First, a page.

• Continuous forced uncoordinated cuts in
the Defence Forces spending
• Training results not sufficient in relation
to capability requirements
• No need for big reserves
• Difficulties getting motivated conscripts
Professional vs Conscription
Professional Force
Conscription
No recruitment base
Recruitment
Limited working Hours
Effective use of the week
No reserves for defence
Reserves for defence
Crisis management tasks
Defence of the country
Higher costs
Cost-effective
Weak link to society
Positive effects on society
Future of the
Finnish
Defence
Conclusions for Finland
Participation in International
Crisis Management
Support for
other Authorities
Defence of
Finland
Meaningful and
motivating
for Conscripts
Economy
Effects on Society
23
Professional Armed Forces
Bde area of
operations 30 x 50m2
per 1 km2
Positive effects on society
-
Connects the different actors in society
-
Promotes social values, national defence will and
social peace
-
Provides young men and women with versatile skills, some of the most
significant of which include leadership training, driver training and
first aid training
-
Teaches social and group skills
-
Prevents social exclusion
-
Facilitates immigrant integration
-
Promotes public health
-
Provides data and material for research
-
Produces a military reserve that can also support other authorities
-
Produces personnel for crisis management tasks
-
Acts as a recruitment channel for the Defence Forces and other authorities.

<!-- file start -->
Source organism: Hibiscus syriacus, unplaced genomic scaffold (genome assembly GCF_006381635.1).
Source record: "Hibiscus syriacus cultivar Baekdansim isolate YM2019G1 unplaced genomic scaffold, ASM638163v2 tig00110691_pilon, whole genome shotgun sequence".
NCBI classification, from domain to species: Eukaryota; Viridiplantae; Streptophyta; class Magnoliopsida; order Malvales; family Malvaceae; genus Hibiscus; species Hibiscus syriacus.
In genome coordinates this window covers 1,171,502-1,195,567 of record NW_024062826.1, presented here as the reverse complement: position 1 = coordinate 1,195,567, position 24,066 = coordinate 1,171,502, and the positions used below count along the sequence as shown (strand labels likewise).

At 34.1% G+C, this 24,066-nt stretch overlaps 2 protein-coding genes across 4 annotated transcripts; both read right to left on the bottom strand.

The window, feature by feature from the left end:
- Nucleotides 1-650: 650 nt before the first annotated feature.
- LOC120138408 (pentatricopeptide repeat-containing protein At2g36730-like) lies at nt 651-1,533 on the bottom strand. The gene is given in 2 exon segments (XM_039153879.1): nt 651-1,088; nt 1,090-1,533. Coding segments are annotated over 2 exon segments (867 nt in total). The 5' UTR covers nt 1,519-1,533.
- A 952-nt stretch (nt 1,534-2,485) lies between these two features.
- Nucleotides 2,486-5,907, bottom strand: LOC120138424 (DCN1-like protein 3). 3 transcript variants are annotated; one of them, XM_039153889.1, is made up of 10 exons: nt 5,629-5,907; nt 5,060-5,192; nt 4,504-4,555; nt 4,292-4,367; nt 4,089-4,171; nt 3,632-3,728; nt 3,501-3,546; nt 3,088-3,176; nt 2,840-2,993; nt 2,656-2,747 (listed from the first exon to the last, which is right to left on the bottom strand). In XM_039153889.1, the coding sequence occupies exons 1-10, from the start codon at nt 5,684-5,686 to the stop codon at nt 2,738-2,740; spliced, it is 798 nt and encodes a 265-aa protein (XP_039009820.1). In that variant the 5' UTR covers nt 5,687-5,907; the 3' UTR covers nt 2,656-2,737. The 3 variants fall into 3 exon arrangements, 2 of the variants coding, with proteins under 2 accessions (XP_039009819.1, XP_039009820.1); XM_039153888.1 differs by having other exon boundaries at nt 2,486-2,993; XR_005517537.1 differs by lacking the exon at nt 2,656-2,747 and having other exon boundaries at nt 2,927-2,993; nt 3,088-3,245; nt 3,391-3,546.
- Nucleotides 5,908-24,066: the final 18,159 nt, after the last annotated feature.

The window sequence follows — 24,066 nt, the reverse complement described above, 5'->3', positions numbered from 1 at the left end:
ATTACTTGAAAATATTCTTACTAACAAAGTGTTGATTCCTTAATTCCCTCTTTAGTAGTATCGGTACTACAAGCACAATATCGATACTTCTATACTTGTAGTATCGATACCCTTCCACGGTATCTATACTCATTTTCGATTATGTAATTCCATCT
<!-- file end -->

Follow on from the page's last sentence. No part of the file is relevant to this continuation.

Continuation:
1
The conscription
system be maintained
•
The entire male age group fit for service undergoes military
service
training
•
There are no grounds for a transition to professional forces
•
Military alliance would not have considerable impacts on the
conscription system
•
In the next few years, the Defence Forces must undergo a
structural reform, which at the same time will secure the position
of the conscription system
•
Military service remains voluntary for women
•
Voluntary military service for women is supported especially by
providing more information
2
Financial latitude is
created to avoid constant
forced cost cuts
• Investigating the possibilities of
transitioning partly to a four-month
term of service
• Introducing other reforms that
create financial latitude
Operating models
are developed further
3
•
Developing a conscript information system that provides the
Defence Forces with more information about the conscripts and
vice versa
•
Utilising the call-up events as a platform, which allows for the
individual, various authorities and actors to meet and exchange
information that benefits both the individual and the different
actors
•
Developing the initial survey and feedback systems in a way
that allows for giving open feedback and learning from good
practices
•
Developing a centralised social reservation register
4
The position of conscripts
is improved
• Improving the financial standing of conscripts
• Connecting conscription with the lifelong educational
system where credit is given for the skills acquired
during military service in civilian studies and the
working life as well as possible
• Developing different reward systems for conscripts
• Promoting healthy lifestyles among conscripts
• Implementing the "timeout" operating model in all
municipalities
5
Resources are allocated
• Supporting instructors of conscripts in
their demanding work and especially
paying attention to supporting young
instructors
• Increasing the number of the training
personnel in military units that train
conscripts
Thank you!
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Professional Armed Forces